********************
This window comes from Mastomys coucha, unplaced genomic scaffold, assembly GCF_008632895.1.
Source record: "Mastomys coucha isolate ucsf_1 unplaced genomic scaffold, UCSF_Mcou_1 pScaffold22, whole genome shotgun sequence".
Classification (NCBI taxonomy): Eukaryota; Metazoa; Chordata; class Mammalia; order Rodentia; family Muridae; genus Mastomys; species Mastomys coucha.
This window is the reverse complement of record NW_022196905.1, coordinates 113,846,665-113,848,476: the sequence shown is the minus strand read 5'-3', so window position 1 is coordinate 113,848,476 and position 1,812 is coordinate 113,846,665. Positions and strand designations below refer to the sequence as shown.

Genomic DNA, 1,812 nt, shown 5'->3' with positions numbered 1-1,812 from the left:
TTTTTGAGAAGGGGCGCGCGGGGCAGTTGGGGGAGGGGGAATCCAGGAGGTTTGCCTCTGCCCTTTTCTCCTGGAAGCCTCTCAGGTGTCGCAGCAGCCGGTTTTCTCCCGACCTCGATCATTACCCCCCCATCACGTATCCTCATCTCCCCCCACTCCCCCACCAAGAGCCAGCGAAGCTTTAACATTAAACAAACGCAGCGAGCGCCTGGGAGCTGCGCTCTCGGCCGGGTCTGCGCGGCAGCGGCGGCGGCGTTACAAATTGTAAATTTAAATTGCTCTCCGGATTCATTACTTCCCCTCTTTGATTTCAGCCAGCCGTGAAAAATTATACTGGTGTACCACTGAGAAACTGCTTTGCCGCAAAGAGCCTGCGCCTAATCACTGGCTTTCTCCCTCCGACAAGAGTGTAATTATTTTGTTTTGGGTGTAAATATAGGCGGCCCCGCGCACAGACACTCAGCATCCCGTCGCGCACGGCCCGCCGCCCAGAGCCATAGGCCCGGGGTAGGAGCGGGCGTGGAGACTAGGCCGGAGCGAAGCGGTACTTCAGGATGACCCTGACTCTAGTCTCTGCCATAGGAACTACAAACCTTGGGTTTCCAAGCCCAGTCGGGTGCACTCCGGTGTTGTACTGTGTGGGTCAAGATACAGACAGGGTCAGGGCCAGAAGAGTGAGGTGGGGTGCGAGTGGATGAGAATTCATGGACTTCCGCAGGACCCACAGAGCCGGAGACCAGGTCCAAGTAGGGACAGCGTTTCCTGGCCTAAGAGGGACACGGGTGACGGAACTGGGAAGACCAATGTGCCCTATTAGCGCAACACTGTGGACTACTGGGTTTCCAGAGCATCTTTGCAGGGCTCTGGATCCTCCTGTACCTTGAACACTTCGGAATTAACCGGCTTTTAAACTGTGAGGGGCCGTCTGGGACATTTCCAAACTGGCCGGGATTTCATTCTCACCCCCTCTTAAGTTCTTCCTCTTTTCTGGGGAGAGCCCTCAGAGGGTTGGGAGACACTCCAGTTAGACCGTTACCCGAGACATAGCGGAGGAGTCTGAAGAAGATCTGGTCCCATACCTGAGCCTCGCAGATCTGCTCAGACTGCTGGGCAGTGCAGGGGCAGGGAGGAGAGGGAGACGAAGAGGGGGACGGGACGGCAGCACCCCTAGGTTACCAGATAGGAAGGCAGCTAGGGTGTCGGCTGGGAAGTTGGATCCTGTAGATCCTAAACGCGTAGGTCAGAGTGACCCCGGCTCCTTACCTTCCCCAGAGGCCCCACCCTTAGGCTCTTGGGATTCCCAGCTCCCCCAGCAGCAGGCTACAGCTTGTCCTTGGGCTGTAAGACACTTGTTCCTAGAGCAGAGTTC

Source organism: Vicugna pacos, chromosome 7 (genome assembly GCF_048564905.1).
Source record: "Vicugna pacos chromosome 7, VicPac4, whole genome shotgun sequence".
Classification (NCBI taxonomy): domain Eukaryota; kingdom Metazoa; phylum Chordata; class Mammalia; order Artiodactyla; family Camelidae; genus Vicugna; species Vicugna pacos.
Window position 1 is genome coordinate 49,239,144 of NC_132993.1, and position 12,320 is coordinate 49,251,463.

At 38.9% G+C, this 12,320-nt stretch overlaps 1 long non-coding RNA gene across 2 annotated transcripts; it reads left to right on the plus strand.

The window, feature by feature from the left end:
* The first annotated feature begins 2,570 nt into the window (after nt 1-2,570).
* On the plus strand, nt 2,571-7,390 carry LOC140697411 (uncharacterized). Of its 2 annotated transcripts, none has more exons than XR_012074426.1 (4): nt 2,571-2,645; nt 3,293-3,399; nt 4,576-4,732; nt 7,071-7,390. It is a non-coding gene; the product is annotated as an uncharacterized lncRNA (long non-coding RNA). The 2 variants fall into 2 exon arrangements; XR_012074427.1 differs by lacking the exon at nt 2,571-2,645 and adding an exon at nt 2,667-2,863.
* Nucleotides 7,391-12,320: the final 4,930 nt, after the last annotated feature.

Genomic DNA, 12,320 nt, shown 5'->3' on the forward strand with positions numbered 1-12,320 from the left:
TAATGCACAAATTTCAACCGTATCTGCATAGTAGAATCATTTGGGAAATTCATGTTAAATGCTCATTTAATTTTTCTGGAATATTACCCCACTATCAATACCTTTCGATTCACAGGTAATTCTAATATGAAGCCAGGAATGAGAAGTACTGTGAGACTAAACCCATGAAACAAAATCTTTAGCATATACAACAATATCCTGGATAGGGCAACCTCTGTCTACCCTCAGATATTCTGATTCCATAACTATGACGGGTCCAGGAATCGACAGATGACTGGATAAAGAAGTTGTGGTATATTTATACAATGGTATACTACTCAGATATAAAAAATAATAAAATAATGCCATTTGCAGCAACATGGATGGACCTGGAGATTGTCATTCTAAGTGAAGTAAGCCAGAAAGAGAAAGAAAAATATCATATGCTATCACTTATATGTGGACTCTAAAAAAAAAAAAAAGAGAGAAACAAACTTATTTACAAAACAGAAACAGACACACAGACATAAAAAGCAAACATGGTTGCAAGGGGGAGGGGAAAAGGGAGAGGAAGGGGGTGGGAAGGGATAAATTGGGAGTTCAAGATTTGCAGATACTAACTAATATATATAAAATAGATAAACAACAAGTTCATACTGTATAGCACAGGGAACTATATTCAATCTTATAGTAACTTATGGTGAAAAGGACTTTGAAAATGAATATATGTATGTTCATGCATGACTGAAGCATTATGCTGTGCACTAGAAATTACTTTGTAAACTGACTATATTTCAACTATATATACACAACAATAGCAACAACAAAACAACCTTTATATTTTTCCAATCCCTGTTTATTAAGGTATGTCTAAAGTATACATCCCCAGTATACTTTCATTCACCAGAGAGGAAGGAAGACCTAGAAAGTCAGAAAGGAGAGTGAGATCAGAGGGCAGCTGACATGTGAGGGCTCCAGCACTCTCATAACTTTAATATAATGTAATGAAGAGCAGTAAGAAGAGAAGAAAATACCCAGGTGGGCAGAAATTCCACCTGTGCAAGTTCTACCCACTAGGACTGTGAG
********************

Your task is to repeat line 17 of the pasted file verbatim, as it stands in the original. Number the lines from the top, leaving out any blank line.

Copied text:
TAATGCACAAATTTCAACCGTATCTGCATAGTAGAATCATTTGGGAAATTCATGTTAAATGCTCATTTAATTTTTCTGGAATATTACCCCACTATCAATACCTTTCGATTCACAGGTAATTCTAATATGAAGCCAGGAATGAGAAGTACTGTGAGACTAAACCCATGAAACAAAATCTTTAGCATATACAACAATATCCTGGATAGGGCAACCTCTGTCTACCCTCAGATATTCTGATTCCATAACTATGACGGGTCCAGGAATCGACAGATGACTGGATAAAGAAGTTGTGGTATATTTATACAATGGTATACTACTCAGATATAAAAAATAATAAAATAATGCCATTTGCAGCAACATGGATGGACCTGGAGATTGTCATTCTAAGTGAAGTAAGCCAGAAAGAGAAAGAAAAATATCATATGCTATCACTTATATGTGGACTCTAAAAAAAAAAAAAAGAGAGAAACAAACTTATTTACAAAACAGAAACAGACACACAGACATAAAAAGCAAACATGGTTGCAAGGGGGAGGGGAAAAGGGAGAGGAAGGGGGTGGGAAGGGATAAATTGGGAGTTCAAGATTTGCAGATACTAACTAATATATATAAAATAGATAAACAACAAGTTCATACTGTATAGCACAGGGAACTATATTCAATCTTATAGTAACTTATGGTGAAAAGGACTTTGAAAATGAATATATGTATGTTCATGCATGACTGAAGCATTATGCTGTGCACTAGAAATTACTTTGTAAACTGACTATATTTCAACTATATATACACAACAATAGCAACAACAAAACAACCTTTATATTTTTCCAATCCCTGTTTATTAAGGTATGTCTAAAGTATACATCCCCAGTATACTTTCATTCACCAGAGAGGAAGGAAGACCTAGAAAGTCAGAAAGGAGAGTGAGATCAGAGGGCAGCTGACATGTGAGGGCTCCAGCACTCTCATAACTTTAATATAATGTAATGAAGAGCAGTAAGAAGAGAAGAAAATACCCAGGTGGGCAGAAATTCCACCTGTGCAAGTTCTACCCACTAGGACTGTGAG